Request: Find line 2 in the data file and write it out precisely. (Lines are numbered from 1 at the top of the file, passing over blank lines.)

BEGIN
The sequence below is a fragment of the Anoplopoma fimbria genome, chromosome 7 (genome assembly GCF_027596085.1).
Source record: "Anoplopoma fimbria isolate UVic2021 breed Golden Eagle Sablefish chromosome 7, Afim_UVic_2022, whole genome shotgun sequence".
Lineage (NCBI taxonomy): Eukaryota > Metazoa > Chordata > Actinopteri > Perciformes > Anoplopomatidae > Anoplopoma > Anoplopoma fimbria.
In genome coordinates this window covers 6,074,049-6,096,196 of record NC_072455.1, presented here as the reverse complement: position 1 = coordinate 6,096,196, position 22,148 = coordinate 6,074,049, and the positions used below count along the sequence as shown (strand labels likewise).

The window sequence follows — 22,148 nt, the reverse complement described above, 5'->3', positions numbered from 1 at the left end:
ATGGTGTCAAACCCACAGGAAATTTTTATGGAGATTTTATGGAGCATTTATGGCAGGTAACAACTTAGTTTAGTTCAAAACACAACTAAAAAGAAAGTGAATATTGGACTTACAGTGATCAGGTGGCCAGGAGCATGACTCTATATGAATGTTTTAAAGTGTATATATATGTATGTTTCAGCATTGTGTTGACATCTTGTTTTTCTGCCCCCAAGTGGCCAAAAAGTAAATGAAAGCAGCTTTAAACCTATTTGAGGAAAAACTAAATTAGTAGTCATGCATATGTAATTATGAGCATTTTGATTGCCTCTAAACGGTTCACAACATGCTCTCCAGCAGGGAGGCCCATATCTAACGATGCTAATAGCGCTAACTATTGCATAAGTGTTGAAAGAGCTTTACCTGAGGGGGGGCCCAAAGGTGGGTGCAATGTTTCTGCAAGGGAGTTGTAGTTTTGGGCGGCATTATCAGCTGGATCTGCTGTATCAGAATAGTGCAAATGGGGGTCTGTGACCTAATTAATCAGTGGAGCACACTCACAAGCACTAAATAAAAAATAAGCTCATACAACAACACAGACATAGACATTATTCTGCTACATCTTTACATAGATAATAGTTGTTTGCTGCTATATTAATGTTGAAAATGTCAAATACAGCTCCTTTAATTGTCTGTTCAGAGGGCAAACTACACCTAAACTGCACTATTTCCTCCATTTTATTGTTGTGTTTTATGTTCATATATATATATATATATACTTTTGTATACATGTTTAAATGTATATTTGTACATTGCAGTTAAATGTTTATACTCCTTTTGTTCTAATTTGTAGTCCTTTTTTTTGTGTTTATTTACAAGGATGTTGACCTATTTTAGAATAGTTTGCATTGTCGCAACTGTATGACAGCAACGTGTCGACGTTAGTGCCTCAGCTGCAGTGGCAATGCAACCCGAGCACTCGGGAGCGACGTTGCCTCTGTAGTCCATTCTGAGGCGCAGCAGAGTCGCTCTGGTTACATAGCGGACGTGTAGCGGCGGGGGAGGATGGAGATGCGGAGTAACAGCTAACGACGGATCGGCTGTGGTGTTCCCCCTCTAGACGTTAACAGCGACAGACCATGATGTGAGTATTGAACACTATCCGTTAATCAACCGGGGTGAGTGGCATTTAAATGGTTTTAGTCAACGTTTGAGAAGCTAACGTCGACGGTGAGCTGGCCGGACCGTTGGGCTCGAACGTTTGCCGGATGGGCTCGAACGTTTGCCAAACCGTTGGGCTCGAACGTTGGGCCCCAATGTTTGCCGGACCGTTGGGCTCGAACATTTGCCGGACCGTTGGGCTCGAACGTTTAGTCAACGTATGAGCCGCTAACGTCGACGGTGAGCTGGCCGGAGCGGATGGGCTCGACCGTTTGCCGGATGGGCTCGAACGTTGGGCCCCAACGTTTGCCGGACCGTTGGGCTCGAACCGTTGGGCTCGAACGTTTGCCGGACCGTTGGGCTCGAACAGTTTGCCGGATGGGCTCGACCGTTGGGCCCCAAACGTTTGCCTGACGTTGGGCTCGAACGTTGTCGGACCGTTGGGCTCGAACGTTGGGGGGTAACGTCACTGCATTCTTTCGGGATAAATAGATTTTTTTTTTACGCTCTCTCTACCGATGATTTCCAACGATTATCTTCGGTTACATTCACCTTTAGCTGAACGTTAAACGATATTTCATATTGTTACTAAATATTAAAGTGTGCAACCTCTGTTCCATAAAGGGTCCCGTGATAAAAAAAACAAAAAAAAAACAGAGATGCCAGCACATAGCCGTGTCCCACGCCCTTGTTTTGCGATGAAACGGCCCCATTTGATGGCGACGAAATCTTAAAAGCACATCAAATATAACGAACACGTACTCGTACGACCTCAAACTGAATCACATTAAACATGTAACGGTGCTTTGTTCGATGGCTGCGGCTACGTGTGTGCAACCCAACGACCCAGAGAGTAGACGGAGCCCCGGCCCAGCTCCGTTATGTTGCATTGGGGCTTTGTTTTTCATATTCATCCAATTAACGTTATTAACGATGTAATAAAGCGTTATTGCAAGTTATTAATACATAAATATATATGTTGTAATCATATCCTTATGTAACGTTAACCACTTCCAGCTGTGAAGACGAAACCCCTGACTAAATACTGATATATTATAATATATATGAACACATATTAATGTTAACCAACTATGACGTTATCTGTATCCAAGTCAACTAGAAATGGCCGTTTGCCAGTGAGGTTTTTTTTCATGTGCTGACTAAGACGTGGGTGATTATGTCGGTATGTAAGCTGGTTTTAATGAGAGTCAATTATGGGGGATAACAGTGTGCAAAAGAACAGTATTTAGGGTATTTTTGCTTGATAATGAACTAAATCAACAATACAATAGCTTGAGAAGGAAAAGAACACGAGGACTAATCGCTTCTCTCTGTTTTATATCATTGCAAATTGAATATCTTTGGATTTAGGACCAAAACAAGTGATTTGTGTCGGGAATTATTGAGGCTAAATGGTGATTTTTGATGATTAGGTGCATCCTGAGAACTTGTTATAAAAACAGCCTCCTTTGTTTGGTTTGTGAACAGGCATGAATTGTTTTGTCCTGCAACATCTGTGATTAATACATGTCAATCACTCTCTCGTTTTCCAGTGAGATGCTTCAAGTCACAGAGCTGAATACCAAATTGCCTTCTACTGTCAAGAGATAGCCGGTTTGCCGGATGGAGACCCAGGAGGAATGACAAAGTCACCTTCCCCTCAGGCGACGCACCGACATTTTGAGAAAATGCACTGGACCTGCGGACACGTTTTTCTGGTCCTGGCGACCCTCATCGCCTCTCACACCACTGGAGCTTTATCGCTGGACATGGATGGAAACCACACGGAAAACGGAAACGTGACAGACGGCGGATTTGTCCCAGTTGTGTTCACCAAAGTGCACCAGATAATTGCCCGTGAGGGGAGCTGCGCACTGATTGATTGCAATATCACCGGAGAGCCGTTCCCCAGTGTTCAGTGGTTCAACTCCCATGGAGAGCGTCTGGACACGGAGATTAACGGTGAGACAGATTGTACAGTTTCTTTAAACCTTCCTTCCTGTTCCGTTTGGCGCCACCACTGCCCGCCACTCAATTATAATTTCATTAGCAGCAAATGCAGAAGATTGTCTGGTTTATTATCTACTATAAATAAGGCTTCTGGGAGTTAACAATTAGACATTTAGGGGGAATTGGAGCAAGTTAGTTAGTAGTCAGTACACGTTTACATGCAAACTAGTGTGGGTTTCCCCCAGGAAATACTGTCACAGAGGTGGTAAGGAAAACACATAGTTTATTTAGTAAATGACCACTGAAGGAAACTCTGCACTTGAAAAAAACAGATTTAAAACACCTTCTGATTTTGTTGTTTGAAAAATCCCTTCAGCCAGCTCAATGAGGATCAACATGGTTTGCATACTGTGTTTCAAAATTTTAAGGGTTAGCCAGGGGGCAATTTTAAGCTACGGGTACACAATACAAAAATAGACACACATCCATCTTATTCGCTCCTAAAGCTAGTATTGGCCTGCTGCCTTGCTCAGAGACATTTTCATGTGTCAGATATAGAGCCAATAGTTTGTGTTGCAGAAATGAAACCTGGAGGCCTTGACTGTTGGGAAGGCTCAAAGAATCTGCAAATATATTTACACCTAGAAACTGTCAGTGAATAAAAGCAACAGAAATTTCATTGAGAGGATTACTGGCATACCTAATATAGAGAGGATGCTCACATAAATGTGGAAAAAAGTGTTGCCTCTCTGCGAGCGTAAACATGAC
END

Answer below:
Source record: "Anoplopoma fimbria isolate UVic2021 breed Golden Eagle Sablefish chromosome 7, Afim_UVic_2022, whole genome shotgun sequence".